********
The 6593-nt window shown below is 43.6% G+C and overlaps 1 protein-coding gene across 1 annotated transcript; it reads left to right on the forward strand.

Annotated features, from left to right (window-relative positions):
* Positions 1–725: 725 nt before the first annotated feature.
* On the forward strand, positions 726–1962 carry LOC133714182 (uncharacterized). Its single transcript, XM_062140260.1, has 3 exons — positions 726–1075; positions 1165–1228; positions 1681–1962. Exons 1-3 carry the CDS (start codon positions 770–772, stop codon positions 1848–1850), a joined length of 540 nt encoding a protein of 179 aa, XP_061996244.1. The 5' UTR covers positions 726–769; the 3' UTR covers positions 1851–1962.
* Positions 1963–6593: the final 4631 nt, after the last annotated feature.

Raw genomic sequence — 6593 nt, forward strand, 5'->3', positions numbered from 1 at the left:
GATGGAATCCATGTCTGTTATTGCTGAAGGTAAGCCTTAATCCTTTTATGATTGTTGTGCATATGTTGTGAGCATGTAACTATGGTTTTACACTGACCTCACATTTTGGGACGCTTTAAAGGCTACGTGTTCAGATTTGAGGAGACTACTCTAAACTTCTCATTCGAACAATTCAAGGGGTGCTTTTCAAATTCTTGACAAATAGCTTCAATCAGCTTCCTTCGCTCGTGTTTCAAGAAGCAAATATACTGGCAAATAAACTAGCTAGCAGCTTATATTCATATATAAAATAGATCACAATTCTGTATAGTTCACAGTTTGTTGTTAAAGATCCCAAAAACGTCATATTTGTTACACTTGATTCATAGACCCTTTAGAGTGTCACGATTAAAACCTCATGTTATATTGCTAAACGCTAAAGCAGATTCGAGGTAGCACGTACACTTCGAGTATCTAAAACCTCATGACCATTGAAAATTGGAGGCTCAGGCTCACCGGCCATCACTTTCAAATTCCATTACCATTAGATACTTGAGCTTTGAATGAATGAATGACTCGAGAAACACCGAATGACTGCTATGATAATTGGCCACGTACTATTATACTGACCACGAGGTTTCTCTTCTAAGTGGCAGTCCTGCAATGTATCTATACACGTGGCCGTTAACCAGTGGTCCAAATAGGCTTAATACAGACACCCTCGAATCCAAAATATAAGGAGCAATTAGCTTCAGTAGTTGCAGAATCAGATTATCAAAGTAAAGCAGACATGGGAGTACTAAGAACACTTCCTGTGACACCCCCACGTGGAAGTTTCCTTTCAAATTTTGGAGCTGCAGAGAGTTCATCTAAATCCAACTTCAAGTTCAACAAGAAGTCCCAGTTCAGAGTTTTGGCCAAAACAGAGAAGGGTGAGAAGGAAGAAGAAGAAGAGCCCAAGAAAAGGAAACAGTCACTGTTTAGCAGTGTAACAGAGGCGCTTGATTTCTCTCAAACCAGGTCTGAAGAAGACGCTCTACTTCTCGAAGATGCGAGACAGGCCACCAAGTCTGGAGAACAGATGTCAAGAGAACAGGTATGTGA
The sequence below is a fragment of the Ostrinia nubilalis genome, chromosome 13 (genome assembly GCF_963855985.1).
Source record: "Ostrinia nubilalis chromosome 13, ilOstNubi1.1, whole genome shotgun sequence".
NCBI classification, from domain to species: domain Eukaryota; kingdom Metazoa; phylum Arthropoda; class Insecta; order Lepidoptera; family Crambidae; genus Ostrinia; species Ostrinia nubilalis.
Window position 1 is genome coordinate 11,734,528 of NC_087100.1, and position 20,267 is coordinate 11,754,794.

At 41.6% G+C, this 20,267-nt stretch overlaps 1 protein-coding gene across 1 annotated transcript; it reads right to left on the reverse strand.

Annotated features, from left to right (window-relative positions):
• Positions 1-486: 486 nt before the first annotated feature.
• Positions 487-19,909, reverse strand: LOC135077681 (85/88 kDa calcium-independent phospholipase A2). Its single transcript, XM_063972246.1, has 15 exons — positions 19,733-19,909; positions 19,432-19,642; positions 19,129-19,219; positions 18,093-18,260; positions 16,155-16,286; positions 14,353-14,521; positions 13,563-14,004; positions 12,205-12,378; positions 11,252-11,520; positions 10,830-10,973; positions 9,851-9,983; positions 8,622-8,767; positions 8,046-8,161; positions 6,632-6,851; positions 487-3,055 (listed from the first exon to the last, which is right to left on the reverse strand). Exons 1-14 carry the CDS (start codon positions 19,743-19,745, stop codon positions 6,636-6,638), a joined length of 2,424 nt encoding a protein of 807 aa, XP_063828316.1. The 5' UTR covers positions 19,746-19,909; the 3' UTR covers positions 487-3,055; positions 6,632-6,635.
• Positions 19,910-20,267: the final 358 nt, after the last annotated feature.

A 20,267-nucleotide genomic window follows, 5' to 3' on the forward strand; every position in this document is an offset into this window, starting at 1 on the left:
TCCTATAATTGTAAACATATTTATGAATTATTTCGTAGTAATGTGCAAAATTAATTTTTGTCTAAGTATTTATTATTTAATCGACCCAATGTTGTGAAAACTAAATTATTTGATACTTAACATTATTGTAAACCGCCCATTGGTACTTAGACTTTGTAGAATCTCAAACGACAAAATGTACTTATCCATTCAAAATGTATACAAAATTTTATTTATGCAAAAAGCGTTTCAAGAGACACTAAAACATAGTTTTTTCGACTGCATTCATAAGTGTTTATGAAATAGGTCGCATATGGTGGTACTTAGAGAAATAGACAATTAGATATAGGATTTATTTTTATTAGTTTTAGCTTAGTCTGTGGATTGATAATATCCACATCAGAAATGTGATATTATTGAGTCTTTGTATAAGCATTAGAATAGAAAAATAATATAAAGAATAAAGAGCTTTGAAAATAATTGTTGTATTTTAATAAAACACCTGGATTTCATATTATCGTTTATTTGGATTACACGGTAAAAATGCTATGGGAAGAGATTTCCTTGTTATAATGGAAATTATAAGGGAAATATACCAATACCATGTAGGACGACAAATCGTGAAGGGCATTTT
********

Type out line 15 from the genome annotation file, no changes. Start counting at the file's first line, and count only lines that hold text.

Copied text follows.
• Positions 487-19,909, reverse strand: LOC135077681 (85/88 kDa calcium-independent phospholipase A2). Its single transcript, XM_063972246.1, has 15 exons — positions 19,733-19,909; positions 19,432-19,642; positions 19,129-19,219; positions 18,093-18,260; positions 16,155-16,286; positions 14,353-14,521; positions 13,563-14,004; positions 12,205-12,378; positions 11,252-11,520; positions 10,830-10,973; positions 9,851-9,983; positions 8,622-8,767; positions 8,046-8,161; positions 6,632-6,851; positions 487-3,055 (listed from the first exon to the last, which is right to left on the reverse strand). Exons 1-14 carry the CDS (start codon positions 19,743-19,745, stop codon positions 6,636-6,638), a joined length of 2,424 nt encoding a protein of 807 aa, XP_063828316.1. The 5' UTR covers positions 19,746-19,909; the 3' UTR covers positions 487-3,055; positions 6,632-6,635.